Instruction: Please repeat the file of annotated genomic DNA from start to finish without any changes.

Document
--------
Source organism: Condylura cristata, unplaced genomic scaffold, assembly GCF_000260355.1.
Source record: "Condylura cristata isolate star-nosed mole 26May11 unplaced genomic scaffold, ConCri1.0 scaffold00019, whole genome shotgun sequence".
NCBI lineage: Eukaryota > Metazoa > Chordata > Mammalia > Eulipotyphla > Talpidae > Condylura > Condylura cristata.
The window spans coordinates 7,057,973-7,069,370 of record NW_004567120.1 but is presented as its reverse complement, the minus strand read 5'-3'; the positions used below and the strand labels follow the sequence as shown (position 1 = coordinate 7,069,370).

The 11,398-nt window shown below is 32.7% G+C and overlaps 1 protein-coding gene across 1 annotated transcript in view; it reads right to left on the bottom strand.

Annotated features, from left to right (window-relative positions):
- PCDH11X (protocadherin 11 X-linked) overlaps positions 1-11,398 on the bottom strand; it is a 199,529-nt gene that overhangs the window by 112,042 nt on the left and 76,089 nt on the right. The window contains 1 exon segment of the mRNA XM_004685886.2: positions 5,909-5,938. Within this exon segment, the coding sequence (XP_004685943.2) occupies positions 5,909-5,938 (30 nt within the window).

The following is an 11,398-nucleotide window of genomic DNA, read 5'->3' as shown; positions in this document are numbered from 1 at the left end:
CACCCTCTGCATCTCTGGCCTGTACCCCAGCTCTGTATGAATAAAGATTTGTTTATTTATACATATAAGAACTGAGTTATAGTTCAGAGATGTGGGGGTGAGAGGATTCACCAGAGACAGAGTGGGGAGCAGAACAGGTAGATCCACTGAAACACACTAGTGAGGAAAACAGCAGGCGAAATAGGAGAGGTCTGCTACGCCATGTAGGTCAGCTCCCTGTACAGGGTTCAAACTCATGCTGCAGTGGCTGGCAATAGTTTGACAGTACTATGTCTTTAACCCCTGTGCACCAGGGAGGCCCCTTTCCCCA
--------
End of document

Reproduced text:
Source organism: Condylura cristata, unplaced genomic scaffold, assembly GCF_000260355.1.
Source record: "Condylura cristata isolate star-nosed mole 26May11 unplaced genomic scaffold, ConCri1.0 scaffold00019, whole genome shotgun sequence".
NCBI lineage: Eukaryota > Metazoa > Chordata > Mammalia > Eulipotyphla > Talpidae > Condylura > Condylura cristata.
The window spans coordinates 7,057,973-7,069,370 of record NW_004567120.1 but is presented as its reverse complement, the minus strand read 5'-3'; the positions used below and the strand labels follow the sequence as shown (position 1 = coordinate 7,069,370).

The 11,398-nt window shown below is 32.7% G+C and overlaps 1 protein-coding gene across 1 annotated transcript in view; it reads right to left on the bottom strand.

Annotated features, from left to right (window-relative positions):
- PCDH11X (protocadherin 11 X-linked) overlaps positions 1-11,398 on the bottom strand; it is a 199,529-nt gene that overhangs the window by 112,042 nt on the left and 76,089 nt on the right. The window contains 1 exon segment of the mRNA XM_004685886.2: positions 5,909-5,938. Within this exon segment, the coding sequence (XP_004685943.2) occupies positions 5,909-5,938 (30 nt within the window).

The following is an 11,398-nucleotide window of genomic DNA, read 5'->3' as shown; positions in this document are numbered from 1 at the left end:
CACCCTCTGCATCTCTGGCCTGTACCCCAGCTCTGTATGAATAAAGATTTGTTTATTTATACATATAAGAACTGAGTTATAGTTCAGAGATGTGGGGGTGAGAGGATTCACCAGAGACAGAGTGGGGAGCAGAACAGGTAGATCCACTGAAACACACTAGTGAGGAAAACAGCAGGCGAAATAGGAGAGGTCTGCTACGCCATGTAGGTCAGCTCCCTGTACAGGGTTCAAACTCATGCTGCAGTGGCTGGCAATAGTTTGACAGTACTATGTCTTTAACCCCTGTGCACCAGGGAGGCCCCTTTCCCCA